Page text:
Vulcan American Moth
Страна: США
Год: 1928


Цены на парты СУТ 13
Flight, September 1928
THE "AMERICAN MOTH”
Фотографии

Flight, September 1928

THE "AMERICAN MOTH”

  WHAT the makers describe as a "light 'plane for heavy duty" has recently been put on the American market by the Vulcan Aircraft Co. of Portsmouth, Ohio. This machine, which is called the "American Moth," is a two-seater, high-wing monoplane of undoubtedly pleasing lines, and is selling at $2,500. It is intended for business or pleasure and for club use, and was designed by Mr. John Pavlecka.
  The fuselage is of welded steel tube construction, rigidly braced - without any use of wires - so as to obviate the necessity for frequent inspection and truing up. It is of rectangular section at the nose, trapezoidal at the cockpits, tapering thence to a vertical knife-edge at the rear. The engine mount, which is detachable by means of four pins, is of steel tube, welded, behind which is an aluminium fire wall.
  The cockpits are arranged in tandem, the front one (below the wing) being accessible by means of a door and steps, located on the port side of the fuselage ; steps on the same side of the fuselage are provided for the rear cockpit. Both cockpits are upholstered in imitation leather, and plywood is used for the flooring. Dual control is provided, of the conventional stick-and-pedal type. Either set of controls can, if desired, easily be rendered inoperative by removing one of the sticks and disconnecting the pedals - a matter of removing three pins conveniently placed. Spring clips provided on the sides of each cockpit serve to hold the sticks when not in use.
  The high-lift wing unit comprises a short centre section and two outer panels braced by V-form lift struts. The centre section, which contains the fuel tank, is supported above the fuselage by a cabane of streamline steel struts. As will be seen from the general arrangement drawings, the wing panels are tapered, not only in plan form, but from the point of attachment of the bracing struts to wing-root and wing-tip respectively, thus giving the utmost aerodynamic and structural efficiency.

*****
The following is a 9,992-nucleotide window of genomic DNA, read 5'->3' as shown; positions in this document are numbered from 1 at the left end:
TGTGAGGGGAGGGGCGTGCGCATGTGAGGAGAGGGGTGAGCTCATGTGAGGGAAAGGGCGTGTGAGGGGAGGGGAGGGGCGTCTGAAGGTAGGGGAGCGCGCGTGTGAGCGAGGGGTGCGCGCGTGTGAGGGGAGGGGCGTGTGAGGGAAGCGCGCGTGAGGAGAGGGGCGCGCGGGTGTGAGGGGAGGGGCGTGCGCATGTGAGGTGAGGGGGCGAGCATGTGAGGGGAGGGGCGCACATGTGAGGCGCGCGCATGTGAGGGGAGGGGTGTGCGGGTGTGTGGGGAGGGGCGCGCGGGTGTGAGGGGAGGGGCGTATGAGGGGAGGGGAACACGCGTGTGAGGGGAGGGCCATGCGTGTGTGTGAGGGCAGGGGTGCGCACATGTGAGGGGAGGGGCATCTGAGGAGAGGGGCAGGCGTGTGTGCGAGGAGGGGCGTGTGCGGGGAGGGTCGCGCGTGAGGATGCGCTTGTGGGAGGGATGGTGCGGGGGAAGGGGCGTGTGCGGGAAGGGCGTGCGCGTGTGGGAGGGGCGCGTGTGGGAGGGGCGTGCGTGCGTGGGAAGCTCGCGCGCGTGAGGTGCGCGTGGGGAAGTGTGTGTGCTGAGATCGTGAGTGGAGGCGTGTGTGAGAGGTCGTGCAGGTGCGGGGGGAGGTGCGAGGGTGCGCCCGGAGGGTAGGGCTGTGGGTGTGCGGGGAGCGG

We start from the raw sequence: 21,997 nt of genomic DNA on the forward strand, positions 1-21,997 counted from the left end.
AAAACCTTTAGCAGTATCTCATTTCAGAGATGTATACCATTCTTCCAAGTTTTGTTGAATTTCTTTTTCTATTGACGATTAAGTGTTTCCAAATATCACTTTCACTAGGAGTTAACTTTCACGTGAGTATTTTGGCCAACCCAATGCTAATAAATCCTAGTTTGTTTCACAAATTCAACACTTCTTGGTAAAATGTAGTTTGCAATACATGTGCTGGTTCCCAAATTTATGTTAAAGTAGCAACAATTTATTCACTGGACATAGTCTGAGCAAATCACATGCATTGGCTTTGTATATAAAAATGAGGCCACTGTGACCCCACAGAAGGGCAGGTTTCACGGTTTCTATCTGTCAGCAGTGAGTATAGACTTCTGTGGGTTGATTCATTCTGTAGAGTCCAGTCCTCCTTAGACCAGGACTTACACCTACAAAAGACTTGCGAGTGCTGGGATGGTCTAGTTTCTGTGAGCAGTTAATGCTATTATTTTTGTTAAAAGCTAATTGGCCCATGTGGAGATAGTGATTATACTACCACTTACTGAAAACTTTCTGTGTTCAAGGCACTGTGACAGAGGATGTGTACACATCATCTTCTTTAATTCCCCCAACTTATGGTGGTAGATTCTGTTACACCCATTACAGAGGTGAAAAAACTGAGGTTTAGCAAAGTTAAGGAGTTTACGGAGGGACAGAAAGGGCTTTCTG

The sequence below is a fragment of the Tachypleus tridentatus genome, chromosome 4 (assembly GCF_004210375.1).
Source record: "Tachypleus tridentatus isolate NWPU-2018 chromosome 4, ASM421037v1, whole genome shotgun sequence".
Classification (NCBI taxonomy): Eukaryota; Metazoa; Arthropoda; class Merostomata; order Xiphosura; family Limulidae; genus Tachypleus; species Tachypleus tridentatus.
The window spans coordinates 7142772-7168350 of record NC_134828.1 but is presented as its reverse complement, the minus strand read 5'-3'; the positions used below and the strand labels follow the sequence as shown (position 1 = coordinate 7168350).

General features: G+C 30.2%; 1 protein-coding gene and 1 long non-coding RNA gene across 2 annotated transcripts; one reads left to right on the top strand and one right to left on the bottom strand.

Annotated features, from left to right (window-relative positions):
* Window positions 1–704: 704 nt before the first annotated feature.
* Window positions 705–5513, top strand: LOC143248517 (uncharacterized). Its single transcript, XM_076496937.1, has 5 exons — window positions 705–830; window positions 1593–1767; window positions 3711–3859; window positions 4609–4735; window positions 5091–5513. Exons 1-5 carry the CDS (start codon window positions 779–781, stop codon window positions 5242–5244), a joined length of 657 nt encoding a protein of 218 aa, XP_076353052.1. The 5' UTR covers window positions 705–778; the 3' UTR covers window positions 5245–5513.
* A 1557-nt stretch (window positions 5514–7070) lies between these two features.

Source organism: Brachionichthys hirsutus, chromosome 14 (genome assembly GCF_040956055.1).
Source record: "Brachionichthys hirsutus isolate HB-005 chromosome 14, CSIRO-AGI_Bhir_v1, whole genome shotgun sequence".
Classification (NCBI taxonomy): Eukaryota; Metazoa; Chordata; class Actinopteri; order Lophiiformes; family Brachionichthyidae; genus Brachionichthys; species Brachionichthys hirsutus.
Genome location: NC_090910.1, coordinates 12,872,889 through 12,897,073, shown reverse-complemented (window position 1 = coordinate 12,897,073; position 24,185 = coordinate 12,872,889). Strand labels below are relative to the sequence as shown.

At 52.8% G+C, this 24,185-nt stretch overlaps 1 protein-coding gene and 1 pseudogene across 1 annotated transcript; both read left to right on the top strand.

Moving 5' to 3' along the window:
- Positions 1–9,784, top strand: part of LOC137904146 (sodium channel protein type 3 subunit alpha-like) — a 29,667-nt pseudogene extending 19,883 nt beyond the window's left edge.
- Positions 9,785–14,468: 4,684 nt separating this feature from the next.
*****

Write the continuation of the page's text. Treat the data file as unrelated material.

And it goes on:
Wing spars are of best selected spruce, of two-piece laminated box type, and are solid sections at points of location of important wing fittings. A very rigid wing structure is obtained owing to the large depth of spars, in conjunction with the double drag bracing tieing the tops and bottoms of the spars together. Drag bracing is by means of duralumin tube struts and hard wire, tension members in form of Pratt truss; the wires are doubled. The ribs are of sheet duralumin. Ailerons, of ample proportions and of similar construction to the wings, are hinged to auxiliary spars so as to make an airtight joint. They are operated by means of cables attached to the rock-shaft lever which actuate duralumin push rods within the wings, thence by bell cranks to the aileron horns.
  The V lift struts are round steel tubes, faired in with ribs of a high-lift section and covered with fabric. They have an area of slightly more than 12 sq. ft., thus contributing about 80 lbs. of lift to the machine at a very slight increase in resistance.
  In designing the tail unit careful consideration was given in providing surfaces of generous proportions, and at the same time in keeping the weight and resistance down to reasonable figures. Spars and edges are of steel tube, and the ribs are of sheet steel, formed to section and lightened. All joints are welded, and spars are reinforced where the horns are attached. The vertical surfaces are internally braced, while the stabiliser and elevator are braced by means of a streamline section strut on each side.